Tuesday, October 3, 2017

Continuing working on HP 1000 system restoration, starting on disk and tape


I opened and looked over my 7906M disk drive. This drive has a single platter removable cartridge plus a fixed platter underneath. The multiple heads share one access arm. The drive itself looks very clean except for the crumbling foam of the pre-filter. 

Front of 7906 drive, cartridge inserted and control panel visible below

Underside of 7906, nice condition
After I remove and replace the pre-filter, I have to verify the cleanliness of the air seals for connections that are between the HEPA filter and the plenum and cartridge. On similar drives, there is a foam filter as a seal which is known to deteriorate. 

The heads look fine, albeit with a small amount of oxide smudging that is typical for a drive after some hours of use. The heads need some cleaning. I will carefully inspect and clean the platter in the removable cartridge and the fixed platter if I can reach it. This will take a few days.

The HP drive does not use a seal at the cartridge air flap so this problem is not an issue for the 7906. Once I finish the inspection and cleaning of platters and heads, I am ready to fire this up and test out its loading behavior.

Air door on bottom of disk cartridge

Mechanism that pushes up the air door but does not use a foam seal
I looked into the main rack power switch that was sticking in the off position. It appears that a grease was used which hardened a bit with age. I cleaned it out and applied some alcohol to help with the main barrel sliding in and out of the switch. It now works great, just waiting to be reinstalled tomorrow.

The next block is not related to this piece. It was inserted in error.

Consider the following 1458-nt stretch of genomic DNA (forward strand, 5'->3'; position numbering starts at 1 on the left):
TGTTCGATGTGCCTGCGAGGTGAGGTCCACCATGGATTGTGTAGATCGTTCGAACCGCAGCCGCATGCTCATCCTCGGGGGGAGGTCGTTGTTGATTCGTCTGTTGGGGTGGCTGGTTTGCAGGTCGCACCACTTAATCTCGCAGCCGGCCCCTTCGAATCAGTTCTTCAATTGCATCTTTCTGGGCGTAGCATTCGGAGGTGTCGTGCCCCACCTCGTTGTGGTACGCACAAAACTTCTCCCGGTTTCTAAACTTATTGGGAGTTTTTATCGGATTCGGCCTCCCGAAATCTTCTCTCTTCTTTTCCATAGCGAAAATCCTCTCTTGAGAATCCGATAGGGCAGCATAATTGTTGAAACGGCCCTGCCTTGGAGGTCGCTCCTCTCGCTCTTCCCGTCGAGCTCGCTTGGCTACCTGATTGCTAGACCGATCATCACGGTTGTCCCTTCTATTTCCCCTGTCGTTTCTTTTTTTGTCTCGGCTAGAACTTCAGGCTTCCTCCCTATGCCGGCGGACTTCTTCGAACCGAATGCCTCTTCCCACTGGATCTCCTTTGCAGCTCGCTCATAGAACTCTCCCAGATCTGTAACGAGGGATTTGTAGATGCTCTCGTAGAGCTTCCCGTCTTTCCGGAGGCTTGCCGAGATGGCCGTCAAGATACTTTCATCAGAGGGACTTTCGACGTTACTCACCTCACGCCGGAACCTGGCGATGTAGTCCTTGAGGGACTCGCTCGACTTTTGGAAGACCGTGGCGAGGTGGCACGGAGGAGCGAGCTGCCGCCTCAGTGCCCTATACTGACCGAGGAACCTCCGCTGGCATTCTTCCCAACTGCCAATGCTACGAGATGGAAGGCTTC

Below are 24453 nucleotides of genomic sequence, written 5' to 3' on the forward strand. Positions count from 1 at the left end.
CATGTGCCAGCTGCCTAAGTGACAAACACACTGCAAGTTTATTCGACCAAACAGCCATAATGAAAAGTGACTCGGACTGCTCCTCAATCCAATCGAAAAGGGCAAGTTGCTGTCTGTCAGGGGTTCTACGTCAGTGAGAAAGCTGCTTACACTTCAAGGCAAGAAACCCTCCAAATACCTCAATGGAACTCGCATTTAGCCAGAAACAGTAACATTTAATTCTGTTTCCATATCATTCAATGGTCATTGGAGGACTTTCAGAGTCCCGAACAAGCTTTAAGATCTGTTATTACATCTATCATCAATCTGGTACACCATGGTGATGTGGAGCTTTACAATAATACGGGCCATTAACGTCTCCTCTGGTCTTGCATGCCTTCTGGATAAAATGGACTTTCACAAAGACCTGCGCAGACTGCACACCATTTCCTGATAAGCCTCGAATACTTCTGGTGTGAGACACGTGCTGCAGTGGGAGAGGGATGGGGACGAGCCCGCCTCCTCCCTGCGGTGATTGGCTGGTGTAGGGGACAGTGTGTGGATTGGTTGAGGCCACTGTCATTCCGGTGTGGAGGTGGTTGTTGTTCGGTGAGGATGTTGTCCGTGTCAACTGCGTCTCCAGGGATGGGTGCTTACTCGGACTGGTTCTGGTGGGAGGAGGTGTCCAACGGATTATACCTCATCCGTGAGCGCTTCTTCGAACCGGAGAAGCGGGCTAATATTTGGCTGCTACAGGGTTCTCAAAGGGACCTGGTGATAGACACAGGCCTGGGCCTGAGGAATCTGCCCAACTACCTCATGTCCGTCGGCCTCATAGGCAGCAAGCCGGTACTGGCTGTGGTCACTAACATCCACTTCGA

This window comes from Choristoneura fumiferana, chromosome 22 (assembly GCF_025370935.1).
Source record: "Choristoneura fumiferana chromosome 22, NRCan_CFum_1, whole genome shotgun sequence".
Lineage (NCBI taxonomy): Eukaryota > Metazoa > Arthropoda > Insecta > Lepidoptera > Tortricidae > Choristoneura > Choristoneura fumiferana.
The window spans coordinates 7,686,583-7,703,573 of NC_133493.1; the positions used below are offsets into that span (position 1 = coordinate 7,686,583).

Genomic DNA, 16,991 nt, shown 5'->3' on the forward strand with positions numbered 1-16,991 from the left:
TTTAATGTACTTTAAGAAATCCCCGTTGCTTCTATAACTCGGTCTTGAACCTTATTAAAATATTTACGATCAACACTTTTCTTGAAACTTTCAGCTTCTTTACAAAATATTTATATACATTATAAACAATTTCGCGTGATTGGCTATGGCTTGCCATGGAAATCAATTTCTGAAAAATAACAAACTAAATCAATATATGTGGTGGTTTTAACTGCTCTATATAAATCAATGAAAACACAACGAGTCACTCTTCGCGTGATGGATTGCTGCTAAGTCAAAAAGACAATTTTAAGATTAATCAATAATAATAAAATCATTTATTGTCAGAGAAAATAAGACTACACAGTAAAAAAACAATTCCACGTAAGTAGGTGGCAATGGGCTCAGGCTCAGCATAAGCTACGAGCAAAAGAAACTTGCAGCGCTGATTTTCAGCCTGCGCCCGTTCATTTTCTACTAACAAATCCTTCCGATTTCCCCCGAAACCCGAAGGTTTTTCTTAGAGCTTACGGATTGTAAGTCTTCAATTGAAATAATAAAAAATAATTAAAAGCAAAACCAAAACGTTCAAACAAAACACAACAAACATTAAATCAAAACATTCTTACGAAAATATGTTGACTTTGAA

Disassembled switch before cleaning up solidified grease
Toggling in instructions helps me learn the machine architecture and prove out the functioning of the system at the same time. I have spotted an anomaly where something is overwriting memory with an alternating pattern of all-one words and all-zero words - this doesn't happen constantly but often enough to wipe out my hand entered code. 

The direct memory access functionality provided by the DCPC card, which allows selected peripherals to read and write to memory autonomously, might be the agent doing this writing. I decided to pull the disk and tape controller cards and see if that resolved the issue. No change.

Definitely flaky  behavior of some kind. I will be checking the memory and other card configuration settings, then yanking cards or disabling functions until the bad behavior goes away. The one definite problem with the system.

I worked a bit on the 7970B tape drive, which is a 9 track 800 BPI 45 inch per second unit. My controller cards are for the 1600 BPI model I don't own, so I can't do reads or writes until I sort that out, but I can get the mechanism and offline behavior working correctly.

Mag tape has a metallized reflective spot glued on that identifies the 'load point'. The drive will forward through the tape slowly until it sees the reflective spot. However, my drive didn't see it at all. I hit rewind to see the tape move the tape back to the supply reel at higher speed. That too will only stop if the reflective spot is detected.

Tape threaded on 7970B tape drive

Mechanism of the drive
Time to do some basic troubleshooting on the drive, first repairing the reflective spot detection and then moving on to its other behaviors. Tomorrow I will dig into this.

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